17 left homeless by fire on Elliot Street
BRATTLEBORO -- It took more than 60 firefighters from 12 different towns nearly 12 hours to fully extinguish a fire on Elliot Street Wednesday that left 17 people and their pets homeless.
"They were fantastic," said Bob Remy-Powers, the building's owner, about the response to the fire. "It was great to see such a wonderfully coordinated team effort."
Remy-Powers, who was checking on the building Thursday morning after getting only one hour of sleep, said six of the seven apartments in the building at 214 Elliot Street were rented out, but not all of the occupants were there when the fire started.
Fortunately, he said, all 17 occupants, including three children and their pets, have been accounted for and are unharmed. They are currently receiving assistance from the Vermont & New Hampshire Upper Valley American Red Cross.
Remy-Powers said he has already been in touch with other landlords in the area to help his tenants find replacement housing.
"My tenants are my extended family," he said.
The cause of the fire that swept through the Erwin Building, which is named after Remy-Powers' father, Erwin Stratton Power, has not yet been determined, said Brattleboro Fire Chief Michael Bucossi.
He credited the first six responders, under the leadership of Capt. Billy Johnson, from the Brattleboro Central Station, just a few hundred yards from the scene of the fire, with preventing the blaze from burning the building to the ground or spreading to other nearby buildings.
"They initiated a very aggressive initial attack under some very bad conditions," said Bucossi.
When they first arrived at 4:49 p.m., three minutes after the fire was called in, there was heavy smoke coming from a third floor apartment at the back of the building. The firefighters stretched four handlines to the second and third floors and began spraying down the flames, said Bucossi.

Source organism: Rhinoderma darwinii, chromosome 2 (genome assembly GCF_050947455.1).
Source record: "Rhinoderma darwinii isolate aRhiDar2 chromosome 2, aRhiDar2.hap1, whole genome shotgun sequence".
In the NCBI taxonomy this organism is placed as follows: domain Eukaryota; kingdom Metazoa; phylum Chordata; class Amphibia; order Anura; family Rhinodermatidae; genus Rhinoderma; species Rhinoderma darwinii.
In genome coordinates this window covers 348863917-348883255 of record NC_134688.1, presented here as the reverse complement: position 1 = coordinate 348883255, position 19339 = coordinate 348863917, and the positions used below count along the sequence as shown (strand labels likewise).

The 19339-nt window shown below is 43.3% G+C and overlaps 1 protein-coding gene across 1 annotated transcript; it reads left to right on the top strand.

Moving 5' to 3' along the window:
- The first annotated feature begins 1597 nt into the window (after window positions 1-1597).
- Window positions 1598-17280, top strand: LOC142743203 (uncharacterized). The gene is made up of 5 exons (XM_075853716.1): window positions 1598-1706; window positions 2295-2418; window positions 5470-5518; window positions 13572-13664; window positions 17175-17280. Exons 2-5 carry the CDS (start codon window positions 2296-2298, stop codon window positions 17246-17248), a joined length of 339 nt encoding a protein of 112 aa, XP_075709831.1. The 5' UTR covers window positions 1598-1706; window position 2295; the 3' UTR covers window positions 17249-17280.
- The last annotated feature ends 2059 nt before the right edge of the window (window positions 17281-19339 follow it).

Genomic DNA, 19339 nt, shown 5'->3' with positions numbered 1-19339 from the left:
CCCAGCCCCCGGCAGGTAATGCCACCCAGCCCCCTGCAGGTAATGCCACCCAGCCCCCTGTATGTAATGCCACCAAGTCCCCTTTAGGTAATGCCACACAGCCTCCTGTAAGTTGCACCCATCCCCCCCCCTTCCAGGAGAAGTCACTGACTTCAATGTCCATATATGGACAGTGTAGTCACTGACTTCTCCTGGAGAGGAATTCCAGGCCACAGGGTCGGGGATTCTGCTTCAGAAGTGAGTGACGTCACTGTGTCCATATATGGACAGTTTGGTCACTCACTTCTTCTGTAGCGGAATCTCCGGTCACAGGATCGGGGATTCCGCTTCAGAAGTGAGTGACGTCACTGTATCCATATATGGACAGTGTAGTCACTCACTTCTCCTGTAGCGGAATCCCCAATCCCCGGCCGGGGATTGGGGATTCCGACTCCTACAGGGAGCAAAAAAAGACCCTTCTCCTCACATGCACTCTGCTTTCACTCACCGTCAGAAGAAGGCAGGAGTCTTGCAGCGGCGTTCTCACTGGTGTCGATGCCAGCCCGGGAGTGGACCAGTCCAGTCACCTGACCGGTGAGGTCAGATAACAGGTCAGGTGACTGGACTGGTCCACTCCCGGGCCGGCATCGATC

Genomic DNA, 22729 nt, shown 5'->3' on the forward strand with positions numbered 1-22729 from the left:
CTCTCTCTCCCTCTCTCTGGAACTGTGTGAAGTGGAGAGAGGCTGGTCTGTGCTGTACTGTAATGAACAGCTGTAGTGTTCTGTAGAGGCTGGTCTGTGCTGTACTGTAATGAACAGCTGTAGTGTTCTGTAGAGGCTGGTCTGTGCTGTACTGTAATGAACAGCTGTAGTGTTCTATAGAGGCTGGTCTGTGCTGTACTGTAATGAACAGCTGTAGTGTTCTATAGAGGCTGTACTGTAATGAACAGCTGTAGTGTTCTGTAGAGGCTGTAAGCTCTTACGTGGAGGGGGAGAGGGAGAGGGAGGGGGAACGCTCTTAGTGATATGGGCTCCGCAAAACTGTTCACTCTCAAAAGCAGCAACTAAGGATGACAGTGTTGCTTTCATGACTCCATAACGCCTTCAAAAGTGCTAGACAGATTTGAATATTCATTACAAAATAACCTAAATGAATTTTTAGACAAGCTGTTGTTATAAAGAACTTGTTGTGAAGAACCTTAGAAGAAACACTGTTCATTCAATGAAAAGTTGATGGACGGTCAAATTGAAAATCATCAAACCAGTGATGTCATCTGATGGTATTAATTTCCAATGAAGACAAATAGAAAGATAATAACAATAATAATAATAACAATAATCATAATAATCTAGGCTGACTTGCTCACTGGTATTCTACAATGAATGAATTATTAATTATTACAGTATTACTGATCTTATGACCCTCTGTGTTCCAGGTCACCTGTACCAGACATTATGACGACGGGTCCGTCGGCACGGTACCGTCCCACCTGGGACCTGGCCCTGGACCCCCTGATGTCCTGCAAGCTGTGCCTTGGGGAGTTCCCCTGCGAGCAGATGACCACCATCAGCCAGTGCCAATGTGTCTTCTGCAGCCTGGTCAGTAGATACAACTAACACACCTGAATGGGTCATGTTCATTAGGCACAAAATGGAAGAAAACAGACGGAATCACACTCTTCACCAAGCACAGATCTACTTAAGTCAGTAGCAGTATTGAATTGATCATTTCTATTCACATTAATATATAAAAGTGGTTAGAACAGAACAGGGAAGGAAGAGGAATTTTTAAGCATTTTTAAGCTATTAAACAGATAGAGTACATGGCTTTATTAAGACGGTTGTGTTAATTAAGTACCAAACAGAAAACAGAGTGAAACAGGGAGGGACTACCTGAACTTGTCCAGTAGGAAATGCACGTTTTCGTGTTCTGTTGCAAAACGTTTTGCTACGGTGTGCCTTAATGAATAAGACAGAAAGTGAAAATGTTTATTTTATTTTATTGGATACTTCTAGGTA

"They knocked down a tremendous amount of fire," he said.
But little did they know at the time, the fire was spreading rapidly between the building's old roof and a metal-shingled pitched roof that had been erected over the old roof a few years ago.
"The fire at the back porch was moving over their heads toward the Elliot Street side of the building," said Bucossi. "We had to pull them out of the building. The fire was way beyond what the six of them could handle, but they truly made a tremendous effort."
A second alarm was struck when the first engine arrived and a third alarm was struck at 5:02 p.m.
Firefighters from Putney, Westminster and Wilmington, Chesterfield, Spofford, Swanzey and Keene, N.H., and Northfield and Greenfield, Mass., assisted on the scene. Firefighters from Bellows Falls and Guilford, Chesterfield, N.H., and Bernardston, Mass., covered the Brattleboro stations while the fire was being battled.
In addition, Rescue Inc., the Brattleboro Police Department, the Brattleboro Department of Public Works, Green Mountain Power and the Red Cross assisted at the scene.
The response from the assisting agencies was coordinated by Fire Mutual Aid, in Keene.
"It's such an asset to have such capable fire departments coming into our town to help when we need it," said Bucossi, who was running on no sleep at 10 a.m. Thursday. "There was a very large volume of fire in a large building with a lot of life-hazard potential."
Three firefighters were transported to Brattleboro Memorial Hospital for treatment of minor injuries, said Bucossi.
At one point, said Bucossi, there was a concern that the entire building might collapse, but on Thursday morning the building still stood, though water continued to drip throughout the structure and the smell of wood smoke lingered throughout the area.